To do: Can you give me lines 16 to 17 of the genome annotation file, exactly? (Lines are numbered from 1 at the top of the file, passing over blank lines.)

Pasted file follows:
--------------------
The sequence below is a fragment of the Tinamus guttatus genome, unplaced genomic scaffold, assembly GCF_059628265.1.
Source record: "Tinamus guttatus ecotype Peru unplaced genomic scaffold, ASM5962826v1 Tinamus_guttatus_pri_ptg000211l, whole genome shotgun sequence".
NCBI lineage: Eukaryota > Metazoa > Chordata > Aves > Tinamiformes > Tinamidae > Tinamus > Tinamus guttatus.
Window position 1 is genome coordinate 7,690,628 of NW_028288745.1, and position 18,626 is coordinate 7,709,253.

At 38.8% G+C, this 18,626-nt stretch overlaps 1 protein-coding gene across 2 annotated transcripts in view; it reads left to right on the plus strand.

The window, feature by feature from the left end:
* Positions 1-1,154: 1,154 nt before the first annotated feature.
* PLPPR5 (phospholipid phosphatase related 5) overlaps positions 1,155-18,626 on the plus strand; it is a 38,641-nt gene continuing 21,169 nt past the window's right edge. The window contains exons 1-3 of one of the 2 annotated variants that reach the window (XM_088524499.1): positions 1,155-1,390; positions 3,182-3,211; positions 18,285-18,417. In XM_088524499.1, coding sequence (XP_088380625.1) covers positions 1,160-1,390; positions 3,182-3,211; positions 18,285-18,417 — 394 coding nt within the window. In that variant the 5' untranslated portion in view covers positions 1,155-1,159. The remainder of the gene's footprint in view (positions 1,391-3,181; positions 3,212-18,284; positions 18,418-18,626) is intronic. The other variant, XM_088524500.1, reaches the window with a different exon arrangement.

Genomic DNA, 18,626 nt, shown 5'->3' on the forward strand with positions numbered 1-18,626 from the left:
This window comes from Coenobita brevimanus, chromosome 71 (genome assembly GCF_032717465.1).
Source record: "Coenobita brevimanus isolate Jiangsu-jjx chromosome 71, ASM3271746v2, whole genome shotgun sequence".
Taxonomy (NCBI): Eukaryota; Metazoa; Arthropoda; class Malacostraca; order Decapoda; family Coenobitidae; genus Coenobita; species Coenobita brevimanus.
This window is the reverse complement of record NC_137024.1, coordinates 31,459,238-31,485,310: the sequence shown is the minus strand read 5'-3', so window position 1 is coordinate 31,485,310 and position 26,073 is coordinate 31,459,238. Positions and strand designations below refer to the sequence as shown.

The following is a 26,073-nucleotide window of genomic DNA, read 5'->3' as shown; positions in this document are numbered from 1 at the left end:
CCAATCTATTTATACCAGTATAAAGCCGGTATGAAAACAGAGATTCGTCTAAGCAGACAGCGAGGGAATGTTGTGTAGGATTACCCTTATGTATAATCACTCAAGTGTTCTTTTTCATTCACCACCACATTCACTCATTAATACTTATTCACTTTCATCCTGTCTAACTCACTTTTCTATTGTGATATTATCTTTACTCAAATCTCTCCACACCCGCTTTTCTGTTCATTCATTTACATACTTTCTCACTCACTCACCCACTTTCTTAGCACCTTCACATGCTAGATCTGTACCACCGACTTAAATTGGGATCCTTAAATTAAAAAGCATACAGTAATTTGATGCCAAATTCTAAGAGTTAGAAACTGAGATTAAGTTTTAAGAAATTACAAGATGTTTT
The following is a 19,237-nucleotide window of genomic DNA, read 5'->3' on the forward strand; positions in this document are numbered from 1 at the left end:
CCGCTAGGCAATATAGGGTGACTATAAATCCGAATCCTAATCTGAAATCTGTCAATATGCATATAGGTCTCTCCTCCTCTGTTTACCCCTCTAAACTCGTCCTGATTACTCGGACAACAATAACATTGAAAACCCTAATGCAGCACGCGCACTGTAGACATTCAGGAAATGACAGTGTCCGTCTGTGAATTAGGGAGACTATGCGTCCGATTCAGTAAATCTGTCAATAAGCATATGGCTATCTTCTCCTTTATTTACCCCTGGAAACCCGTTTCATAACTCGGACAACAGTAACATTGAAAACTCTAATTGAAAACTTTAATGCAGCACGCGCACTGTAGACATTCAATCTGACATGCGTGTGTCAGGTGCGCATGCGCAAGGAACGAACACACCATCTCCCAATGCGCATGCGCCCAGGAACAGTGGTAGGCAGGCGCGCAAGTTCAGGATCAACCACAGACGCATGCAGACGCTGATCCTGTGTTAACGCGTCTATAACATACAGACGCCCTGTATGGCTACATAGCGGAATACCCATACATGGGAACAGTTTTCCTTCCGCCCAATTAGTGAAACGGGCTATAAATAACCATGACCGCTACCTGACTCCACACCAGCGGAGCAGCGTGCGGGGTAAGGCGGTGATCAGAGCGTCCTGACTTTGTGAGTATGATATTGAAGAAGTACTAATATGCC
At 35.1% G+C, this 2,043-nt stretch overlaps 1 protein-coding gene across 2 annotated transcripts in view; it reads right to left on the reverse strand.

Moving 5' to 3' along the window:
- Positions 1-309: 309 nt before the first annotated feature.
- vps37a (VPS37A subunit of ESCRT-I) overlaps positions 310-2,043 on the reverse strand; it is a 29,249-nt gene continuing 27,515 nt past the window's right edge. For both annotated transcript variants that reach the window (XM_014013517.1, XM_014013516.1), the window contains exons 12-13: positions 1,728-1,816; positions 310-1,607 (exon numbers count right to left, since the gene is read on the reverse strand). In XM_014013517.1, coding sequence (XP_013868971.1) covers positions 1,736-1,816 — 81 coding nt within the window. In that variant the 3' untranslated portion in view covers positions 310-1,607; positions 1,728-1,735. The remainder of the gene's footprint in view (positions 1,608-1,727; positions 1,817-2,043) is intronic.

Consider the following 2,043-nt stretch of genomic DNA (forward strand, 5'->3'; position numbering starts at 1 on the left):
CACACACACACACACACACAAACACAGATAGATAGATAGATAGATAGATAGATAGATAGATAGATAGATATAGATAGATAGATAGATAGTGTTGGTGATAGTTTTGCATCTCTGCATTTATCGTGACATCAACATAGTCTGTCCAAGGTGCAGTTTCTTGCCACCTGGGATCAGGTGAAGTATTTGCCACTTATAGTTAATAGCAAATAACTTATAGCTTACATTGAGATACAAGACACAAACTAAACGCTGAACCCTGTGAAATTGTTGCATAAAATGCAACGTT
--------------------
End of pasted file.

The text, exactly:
The following is a 19,237-nucleotide window of genomic DNA, read 5'->3' on the forward strand; positions in this document are numbered from 1 at the left end:
CCGCTAGGCAATATAGGGTGACTATAAATCCGAATCCTAATCTGAAATCTGTCAATATGCATATAGGTCTCTCCTCCTCTGTTTACCCCTCTAAACTCGTCCTGATTACTCGGACAACAATAACATTGAAAACCCTAATGCAGCACGCGCACTGTAGACATTCAGGAAATGACAGTGTCCGTCTGTGAATTAGGGAGACTATGCGTCCGATTCAGTAAATCTGTCAATAAGCATATGGCTATCTTCTCCTTTATTTACCCCTGGAAACCCGTTTCATAACTCGGACAACAGTAACATTGAAAACTCTAATTGAAAACTTTAATGCAGCACGCGCACTGTAGACATTCAATCTGACATGCGTGTGTCAGGTGCGCATGCGCAAGGAACGAACACACCATCTCCCAATGCGCATGCGCCCAGGAACAGTGGTAGGCAGGCGCGCAAGTTCAGGATCAACCACAGACGCATGCAGACGCTGATCCTGTGTTAACGCGTCTATAACATACAGACGCCCTGTATGGCTACATAGCGGAATACCCATACATGGGAACAGTTTTCCTTCCGCCCAATTAGTGAAACGGGCTATAAATAACCATGACCGCTACCTGACTCCACACCAGCGGAGCAGCGTGCGGGGTAAGGCGGTGATCAGAGCGTCCTGACTTTGTGAGTATGATATTGAAGAAGTACTAATATGCC